¶ 7 The following morning, Ward asked to speak with the detectives. She was brought into the interrogation room, and Schaepe and Wood questioned her a third time. Ward again was given Miranda warnings. She asked several times to speak with her husband, but the officers did not permit her to do so. Ward never asked to speak with a lawyer, however, and she once again made incriminating statements implicating herself in the death of her nephew. Ward was subsequently charged with first-degree reckless homicide.

¶ 8 Prior to trial, Ward moved to suppress her statements. She challenged the interview at the hospital, arguing that her statements were involuntary because she had been in pain at the time and had suffered one or more seizures. Ward also argued that her statements were inadmissible because of Schaepe's incomplete and misleading statement about the circumstances under which Ward's daughter said she had seen Ward shaking the baby.

¶ 9 With respect to her statements at the police station, Ward argued that they were involuntary because (1) she was not initially permitted to make phone calls during the night in jail; (2) she was not informed that her lawyer wanted to speak with her; (3) she was not informed of her husband's status and location; and (4) she was not adequately informed of her right to counsel when she discussed calling a lawyer.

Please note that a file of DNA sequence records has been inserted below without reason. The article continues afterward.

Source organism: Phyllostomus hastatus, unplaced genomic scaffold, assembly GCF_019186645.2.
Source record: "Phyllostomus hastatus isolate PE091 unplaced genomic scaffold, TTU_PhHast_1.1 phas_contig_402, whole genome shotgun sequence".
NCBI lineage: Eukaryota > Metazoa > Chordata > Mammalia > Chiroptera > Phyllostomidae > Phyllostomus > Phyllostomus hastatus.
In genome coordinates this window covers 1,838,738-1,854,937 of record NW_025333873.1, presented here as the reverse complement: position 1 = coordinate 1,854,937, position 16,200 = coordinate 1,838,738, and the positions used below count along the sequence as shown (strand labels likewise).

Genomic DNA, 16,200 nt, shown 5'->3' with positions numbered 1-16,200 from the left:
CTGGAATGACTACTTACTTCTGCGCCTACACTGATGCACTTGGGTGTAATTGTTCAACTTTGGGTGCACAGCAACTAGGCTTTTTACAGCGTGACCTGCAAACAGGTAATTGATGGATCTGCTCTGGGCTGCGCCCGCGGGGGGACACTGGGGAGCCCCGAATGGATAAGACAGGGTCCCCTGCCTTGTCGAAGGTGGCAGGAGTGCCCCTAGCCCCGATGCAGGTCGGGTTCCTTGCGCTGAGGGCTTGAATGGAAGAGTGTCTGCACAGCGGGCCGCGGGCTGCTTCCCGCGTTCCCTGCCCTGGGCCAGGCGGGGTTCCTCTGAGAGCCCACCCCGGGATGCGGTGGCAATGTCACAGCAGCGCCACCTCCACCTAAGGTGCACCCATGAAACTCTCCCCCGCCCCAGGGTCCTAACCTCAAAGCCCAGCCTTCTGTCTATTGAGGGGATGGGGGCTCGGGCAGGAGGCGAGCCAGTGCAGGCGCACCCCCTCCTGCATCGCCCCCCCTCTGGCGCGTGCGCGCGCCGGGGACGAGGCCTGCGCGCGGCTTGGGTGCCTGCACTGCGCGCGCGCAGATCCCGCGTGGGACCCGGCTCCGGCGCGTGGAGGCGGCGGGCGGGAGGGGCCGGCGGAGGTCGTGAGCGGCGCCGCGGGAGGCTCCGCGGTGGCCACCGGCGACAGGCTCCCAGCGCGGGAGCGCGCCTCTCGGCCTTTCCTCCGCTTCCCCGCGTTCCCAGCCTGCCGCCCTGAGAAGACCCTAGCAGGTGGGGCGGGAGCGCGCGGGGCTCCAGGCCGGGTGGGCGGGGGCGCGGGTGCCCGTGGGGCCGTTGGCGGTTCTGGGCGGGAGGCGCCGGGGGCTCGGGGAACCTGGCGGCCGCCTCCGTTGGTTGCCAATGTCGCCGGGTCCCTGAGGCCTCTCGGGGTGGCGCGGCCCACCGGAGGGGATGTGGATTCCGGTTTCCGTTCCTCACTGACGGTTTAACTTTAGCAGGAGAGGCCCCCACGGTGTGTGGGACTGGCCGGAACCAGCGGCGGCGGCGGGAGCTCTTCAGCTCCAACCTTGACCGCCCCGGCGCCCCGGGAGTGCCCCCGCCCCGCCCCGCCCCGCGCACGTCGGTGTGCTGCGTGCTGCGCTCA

¶ 10 The circuit court denied Ward's suppression motion with respect to all three questioning sessions. Regarding the first session in the hospital, the court concluded that Ward was not in custody because her movement was not restricted; she was told several times that she was not under arrest and was free to leave at any time; and hospital personnel were entering and exiting Ward's room on a regular basis. Because Ward was not in custody, Miranda warnings were not required, and the circuit court merely considered the voluntariness of Ward's statements under the totality of the circumstances.